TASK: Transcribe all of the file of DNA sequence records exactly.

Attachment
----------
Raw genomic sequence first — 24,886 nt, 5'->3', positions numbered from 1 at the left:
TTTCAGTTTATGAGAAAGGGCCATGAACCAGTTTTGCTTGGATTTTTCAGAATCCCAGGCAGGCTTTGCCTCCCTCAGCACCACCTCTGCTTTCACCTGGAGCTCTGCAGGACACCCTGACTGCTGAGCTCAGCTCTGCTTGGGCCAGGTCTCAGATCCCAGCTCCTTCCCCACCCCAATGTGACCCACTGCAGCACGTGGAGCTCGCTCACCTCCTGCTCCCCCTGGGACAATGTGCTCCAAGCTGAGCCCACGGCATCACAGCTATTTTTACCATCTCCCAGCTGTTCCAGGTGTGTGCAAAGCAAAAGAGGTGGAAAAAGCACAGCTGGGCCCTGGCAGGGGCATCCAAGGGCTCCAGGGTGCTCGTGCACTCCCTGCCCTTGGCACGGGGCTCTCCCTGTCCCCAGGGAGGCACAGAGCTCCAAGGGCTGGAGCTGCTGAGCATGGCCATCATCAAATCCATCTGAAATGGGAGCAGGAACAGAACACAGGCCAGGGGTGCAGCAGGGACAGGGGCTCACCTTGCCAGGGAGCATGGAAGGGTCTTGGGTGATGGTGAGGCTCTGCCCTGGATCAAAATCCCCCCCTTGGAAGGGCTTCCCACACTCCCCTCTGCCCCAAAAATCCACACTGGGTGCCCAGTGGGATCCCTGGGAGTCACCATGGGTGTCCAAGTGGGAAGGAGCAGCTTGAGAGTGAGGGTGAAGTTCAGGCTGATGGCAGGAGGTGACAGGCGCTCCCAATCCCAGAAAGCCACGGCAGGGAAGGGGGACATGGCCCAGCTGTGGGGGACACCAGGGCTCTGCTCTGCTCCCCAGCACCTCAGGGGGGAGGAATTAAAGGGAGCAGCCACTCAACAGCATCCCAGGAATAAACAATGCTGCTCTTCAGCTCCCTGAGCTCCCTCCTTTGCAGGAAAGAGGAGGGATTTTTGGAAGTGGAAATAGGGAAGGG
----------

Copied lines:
Raw genomic sequence first — 24,886 nt, 5'->3', positions numbered from 1 at the left:
TTTCAGTTTATGAGAAAGGGCCATGAACCAGTTTTGCTTGGATTTTTCAGAATCCCAGGCAGGCTTTGCCTCCCTCAGCACCACCTCTGCTTTCACCTGGAGCTCTGCAGGACACCCTGACTGCTGAGCTCAGCTCTGCTTGGGCCAGGTCTCAGATCCCAGCTCCTTCCCCACCCCAATGTGACCCACTGCAGCACGTGGAGCTCGCTCACCTCCTGCTCCCCCTGGGACAATGTGCTCCAAGCTGAGCCCACGGCATCACAGCTATTTTTACCATCTCCCAGCTGTTCCAGGTGTGTGCAAAGCAAAAGAGGTGGAAAAAGCACAGCTGGGCCCTGGCAGGGGCATCCAAGGGCTCCAGGGTGCTCGTGCACTCCCTGCCCTTGGCACGGGGCTCTCCCTGTCCCCAGGGAGGCACAGAGCTCCAAGGGCTGGAGCTGCTGAGCATGGCCATCATCAAATCCATCTGAAATGGGAGCAGGAACAGAACACAGGCCAGGGGTGCAGCAGGGACAGGGGCTCACCTTGCCAGGGAGCATGGAAGGGTCTTGGGTGATGGTGAGGCTCTGCCCTGGATCAAAATCCCCCCCTTGGAAGGGCTTCCCACACTCCCCTCTGCCCCAAAAATCCACACTGGGTGCCCAGTGGGATCCCTGGGAGTCACCATGGGTGTCCAAGTGGGAAGGAGCAGCTTGAGAGTGAGGGTGAAGTTCAGGCTGATGGCAGGAGGTGACAGGCGCTCCCAATCCCAGAAAGCCACGGCAGGGAAGGGGGACATGGCCCAGCTGTGGGGGACACCAGGGCTCTGCTCTGCTCCCCAGCACCTCAGGGGGGAGGAATTAAAGGGAGCAGCCACTCAACAGCATCCCAGGAATAAACAATGCTGCTCTTCAGCTCCCTGAGCTCCCTCCTTTGCAGGAAAGAGGAGGGATTTTTGGAAGTGGAAATAGGGAAGGG